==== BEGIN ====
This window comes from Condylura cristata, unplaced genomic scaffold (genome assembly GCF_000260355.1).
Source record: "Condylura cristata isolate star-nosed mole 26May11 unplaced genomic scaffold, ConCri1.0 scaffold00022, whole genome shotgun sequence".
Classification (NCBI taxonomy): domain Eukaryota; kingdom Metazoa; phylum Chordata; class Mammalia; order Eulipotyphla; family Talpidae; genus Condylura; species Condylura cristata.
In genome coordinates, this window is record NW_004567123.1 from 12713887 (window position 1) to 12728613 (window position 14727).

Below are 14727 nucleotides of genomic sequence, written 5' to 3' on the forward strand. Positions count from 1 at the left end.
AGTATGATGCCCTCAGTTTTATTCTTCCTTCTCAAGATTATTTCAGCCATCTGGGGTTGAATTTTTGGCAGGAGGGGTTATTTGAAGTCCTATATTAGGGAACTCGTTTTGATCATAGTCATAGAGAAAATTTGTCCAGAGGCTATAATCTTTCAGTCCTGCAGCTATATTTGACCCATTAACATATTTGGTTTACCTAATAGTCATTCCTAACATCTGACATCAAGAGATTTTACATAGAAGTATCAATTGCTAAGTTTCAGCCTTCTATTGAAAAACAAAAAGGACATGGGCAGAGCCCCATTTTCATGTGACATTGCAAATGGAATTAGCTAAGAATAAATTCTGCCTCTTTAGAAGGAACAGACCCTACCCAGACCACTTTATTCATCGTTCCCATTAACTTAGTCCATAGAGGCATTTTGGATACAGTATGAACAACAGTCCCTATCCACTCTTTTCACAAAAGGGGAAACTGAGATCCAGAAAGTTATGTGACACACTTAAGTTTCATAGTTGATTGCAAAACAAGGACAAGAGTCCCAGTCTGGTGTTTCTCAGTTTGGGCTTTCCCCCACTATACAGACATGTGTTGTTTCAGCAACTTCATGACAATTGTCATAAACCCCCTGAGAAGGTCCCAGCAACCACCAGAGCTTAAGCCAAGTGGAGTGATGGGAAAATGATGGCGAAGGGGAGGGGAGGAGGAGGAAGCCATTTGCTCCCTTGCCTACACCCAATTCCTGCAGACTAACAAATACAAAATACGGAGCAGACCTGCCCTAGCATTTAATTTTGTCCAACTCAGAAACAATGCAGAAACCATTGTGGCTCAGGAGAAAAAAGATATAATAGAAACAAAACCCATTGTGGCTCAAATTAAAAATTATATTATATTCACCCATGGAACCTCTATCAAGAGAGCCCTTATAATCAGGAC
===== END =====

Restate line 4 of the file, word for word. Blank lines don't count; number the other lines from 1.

In genome coordinates, this window is record NW_004567123.1 from 12713887 (window position 1) to 12728613 (window position 14727).